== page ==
Are the Effects of a Prescription Drug the Proper Subject of Judicial Notice?

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Suppose that David Defendant is charged with driving while impaired based upon an incident on in which he drove his car off the road and crashed into a tree.  The arresting officer testifies at trial that Defendant was unsteady on his feet at the scene of the accident and that she saw no signs of a head injury.  Defendant was arrested and consented to withdrawal of a blood sample for analysis.  The State notified Defendant on AOC-CR-344 of its intent to introduce as evidence at trial without the testimony of the chemical analyst an SBI laboratory report reporting the results of an analysis of his blood.  Defendant did not object to introduction of the report. At trial, the State introduced the report, which states that analysis of Defendant’s blood “confirmed the presence of the following substance:  carisoprodol.”

The district court judge presiding over the case has heard testimony regarding impairment from carisoprodol in previous cases.  She knows that this is the generic name for the drug marketed as Soma.  She has heard testimony in previous trials that this drug can cause drowsiness, dizziness and vertigo.  The State, however, offers no evidence in Defendant’s trial to connect carisoprodol with the behavior observed by the arresting officer at the scene of the crash.  At the close of the State’s evidence, Defendant moves to dismiss the state’s case for insufficiency of the evidence, arguing that the State has not shown a link between Defendant’s balance issues and the drug detected in his blood.

May the judge take judicial notice of the effect of the drug based on what she has learned in other trials?  I don’t think so.  Here’s why.

N.C. R. Evid. 201 governs the taking of judicial notice.  The rule provides that “[a] judicially noticed fact must be one not subject to reasonable dispute in that it is either (1) generally known within the territorial jurisdiction of the trial court or (2) capable of accurate and ready determination by resort to sources whose accuracy cannot reasonably be questioned.”

There are no North Carolina cases addressing the propriety of taking judicial notice of the side effects of drugs.  Several cases from other states indicate, however, that this generally is not a proper subject for judicial notice.  See White v. State, 316 N.E.2d 699 (Ind. App. 1974) (noting that judicial notice generally is restricted to matters of common public knowledge and that the chemistry of drugs such as Methadone Hydrachloride does not qualify as a matter commonly known); Commonwealth v. Hartman, 534 N.E.2d 1170, 1175 n.9 (Mass. 1989) (finding symptoms of insulin shock as described in medical dictionary not a proper subject for judicial notice); Commonwealth v. Johnson, 794 N.E.2d 1214 (Mass. App. Ct. 2003) (holding in case in which State asked the defendant to read several passages from a “pill book” purchased at a CVS pharmacy describing the effects of Oxycontin and Diazepam and in which the book itself was admitted as evidence that pill book was not appropriate subject for judicial notice); Commonwealth v. Cassidy, 521 A.2d 59 (Pa. Commw. Ct. 1987) (holding that the side effects of a prescription drug and the causes and effects of relaxation of the arteries are not matters of common knowledge and therefore not proper objects of judicial notice).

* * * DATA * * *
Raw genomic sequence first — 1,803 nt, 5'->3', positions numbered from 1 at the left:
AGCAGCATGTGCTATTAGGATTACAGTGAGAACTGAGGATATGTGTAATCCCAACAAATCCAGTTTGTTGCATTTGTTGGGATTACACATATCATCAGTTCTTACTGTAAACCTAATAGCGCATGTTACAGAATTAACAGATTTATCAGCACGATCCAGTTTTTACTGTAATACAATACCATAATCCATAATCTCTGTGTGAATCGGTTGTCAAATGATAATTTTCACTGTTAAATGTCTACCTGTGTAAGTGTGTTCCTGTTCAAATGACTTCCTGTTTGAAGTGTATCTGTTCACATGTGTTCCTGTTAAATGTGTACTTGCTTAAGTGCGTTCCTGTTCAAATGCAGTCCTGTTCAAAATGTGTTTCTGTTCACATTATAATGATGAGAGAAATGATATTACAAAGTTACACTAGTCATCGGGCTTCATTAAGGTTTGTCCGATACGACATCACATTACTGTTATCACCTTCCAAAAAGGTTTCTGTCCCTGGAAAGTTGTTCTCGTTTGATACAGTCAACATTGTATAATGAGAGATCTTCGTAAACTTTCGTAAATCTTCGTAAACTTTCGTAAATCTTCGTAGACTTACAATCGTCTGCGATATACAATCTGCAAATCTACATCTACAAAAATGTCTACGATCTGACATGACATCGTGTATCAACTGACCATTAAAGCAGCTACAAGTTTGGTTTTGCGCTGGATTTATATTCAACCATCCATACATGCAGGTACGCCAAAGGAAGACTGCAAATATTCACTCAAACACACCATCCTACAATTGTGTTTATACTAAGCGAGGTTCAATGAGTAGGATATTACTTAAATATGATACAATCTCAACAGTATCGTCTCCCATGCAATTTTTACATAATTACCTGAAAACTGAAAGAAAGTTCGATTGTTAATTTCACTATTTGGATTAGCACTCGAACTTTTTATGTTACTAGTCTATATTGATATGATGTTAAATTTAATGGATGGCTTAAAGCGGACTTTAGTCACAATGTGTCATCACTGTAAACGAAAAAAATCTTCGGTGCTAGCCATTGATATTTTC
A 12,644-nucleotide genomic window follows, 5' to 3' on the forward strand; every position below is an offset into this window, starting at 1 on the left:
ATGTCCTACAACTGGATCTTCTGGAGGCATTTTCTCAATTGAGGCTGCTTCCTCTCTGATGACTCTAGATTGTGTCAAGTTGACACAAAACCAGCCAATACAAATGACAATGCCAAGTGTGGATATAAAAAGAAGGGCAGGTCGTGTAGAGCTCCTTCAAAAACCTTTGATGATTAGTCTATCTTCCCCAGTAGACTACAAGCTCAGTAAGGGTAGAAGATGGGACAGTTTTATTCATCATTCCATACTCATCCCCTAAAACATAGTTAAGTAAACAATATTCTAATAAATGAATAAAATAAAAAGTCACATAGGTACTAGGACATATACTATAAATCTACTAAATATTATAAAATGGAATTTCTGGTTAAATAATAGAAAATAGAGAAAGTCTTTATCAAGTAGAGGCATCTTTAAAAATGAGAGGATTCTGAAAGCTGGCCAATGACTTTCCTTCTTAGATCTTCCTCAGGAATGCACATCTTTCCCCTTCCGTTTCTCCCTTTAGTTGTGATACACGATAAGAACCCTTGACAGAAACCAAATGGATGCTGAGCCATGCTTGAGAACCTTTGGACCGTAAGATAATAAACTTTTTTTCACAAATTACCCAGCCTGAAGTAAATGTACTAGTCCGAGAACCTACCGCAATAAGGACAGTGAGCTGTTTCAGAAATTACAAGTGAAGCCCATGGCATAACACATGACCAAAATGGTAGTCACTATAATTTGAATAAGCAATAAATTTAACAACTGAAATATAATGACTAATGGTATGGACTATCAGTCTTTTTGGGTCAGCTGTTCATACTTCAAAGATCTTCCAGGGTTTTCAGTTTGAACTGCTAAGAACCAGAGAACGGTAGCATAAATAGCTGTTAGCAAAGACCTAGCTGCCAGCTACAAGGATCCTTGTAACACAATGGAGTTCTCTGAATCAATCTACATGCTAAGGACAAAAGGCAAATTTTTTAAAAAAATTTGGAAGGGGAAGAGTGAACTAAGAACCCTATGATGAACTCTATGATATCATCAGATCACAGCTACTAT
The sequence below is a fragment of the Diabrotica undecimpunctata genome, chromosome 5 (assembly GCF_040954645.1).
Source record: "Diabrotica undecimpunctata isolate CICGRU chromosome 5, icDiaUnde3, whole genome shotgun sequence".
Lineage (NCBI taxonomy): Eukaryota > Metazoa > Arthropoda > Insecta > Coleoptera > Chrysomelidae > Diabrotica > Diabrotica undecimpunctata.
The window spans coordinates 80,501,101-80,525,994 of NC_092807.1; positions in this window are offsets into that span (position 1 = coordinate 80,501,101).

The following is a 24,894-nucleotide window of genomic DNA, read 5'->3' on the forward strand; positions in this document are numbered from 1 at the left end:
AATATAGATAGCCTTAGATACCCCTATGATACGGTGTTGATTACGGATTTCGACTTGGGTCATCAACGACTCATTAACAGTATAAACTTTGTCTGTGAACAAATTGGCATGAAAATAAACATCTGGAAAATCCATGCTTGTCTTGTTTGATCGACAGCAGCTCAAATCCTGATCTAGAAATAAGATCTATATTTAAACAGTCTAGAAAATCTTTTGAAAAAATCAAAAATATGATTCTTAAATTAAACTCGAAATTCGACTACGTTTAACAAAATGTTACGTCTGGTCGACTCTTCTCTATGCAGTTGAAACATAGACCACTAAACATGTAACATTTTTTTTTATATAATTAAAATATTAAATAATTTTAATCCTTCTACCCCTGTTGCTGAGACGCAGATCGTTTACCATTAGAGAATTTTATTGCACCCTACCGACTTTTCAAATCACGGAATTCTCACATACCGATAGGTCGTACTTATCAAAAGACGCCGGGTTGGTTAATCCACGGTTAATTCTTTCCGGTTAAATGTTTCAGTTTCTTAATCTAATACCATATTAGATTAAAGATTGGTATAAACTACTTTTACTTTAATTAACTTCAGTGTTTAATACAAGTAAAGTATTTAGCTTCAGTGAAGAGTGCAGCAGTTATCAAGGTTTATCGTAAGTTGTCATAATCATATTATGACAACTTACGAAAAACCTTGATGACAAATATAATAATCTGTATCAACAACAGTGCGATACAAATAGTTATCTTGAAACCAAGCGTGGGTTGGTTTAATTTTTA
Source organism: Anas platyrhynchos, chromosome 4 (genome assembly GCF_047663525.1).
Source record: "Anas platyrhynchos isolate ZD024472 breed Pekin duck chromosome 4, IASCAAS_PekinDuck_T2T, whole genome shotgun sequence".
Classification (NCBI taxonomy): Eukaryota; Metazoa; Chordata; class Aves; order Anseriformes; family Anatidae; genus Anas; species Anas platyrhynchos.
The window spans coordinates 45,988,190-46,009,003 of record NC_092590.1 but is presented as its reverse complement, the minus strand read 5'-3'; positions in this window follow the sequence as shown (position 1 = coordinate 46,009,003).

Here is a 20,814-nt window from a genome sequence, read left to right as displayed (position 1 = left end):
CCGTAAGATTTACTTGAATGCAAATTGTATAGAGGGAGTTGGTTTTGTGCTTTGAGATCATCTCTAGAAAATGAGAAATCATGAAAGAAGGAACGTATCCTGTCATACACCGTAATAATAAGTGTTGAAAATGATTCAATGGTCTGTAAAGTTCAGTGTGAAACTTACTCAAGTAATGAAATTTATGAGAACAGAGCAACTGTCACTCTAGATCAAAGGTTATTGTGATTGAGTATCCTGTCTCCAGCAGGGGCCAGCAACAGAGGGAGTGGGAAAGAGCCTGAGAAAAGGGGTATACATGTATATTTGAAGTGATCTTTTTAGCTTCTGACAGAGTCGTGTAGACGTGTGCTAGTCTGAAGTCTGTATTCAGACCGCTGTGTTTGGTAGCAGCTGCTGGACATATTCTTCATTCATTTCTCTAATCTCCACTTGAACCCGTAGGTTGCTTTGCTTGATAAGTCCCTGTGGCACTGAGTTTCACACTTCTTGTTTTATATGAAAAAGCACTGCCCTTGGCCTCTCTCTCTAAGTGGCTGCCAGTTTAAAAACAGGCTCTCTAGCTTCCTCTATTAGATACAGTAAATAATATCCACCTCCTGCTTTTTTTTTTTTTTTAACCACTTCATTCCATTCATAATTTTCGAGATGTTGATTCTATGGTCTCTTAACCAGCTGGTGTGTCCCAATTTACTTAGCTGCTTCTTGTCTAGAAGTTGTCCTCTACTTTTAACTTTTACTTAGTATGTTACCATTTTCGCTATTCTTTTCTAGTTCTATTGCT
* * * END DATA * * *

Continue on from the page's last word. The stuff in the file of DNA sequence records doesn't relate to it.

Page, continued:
That said, the impairing effects of certain drugs in widespread use, such as marijuana, may be within the common knowledge of the average juror (a role filled by the district court judge in criminal trials in district court) and thus may be considered in evaluating the State’s evidence. See, e.g., State v. Clark, 801 A.2d 718 (Conn. 2002) (defendant’s failure to elicit testimony from an eyewitness about the effects of the marijuana on his perception did not preclude the jury from considering the effects marijuana may have had on the witness’s observations).  It seems doubtful that the impairing effects of a drug such as carisoprodol would qualify as within the common knowledge of the average juror.  Thus, it would not be proper for the judge to rely upon information about the effects of carisoprodol gleaned from another trial or any source other than evidence presented at this defendant’s trial.

Suppose the judge doesn’t take judicial notice of the effects of carisoprodol.  Defendant moves to dismiss the charges at the close of the state’s evidence based upon insufficiency of the evidence.  Alerted to the potential deficiency in its proof, the State moves to admit the Physicians’ Desk Reference (PDR) and asks that the judge take judicial notice of carisoprodol’s effects as listed in the PDR.  Defendant objects to the introduction of the report and the taking of judicial notice and renews his motion to dismiss.  Must the case be dismissed for insufficiency of the evidence?  Is it too late to consider the State’s request that the court take judicial notice?  May the court take judicial notice of the effects listed in the PDR?  Is the work admissible under a hearsay exception? For those who can’t stand the suspense, my answers are no on all counts.  My thoughts follow.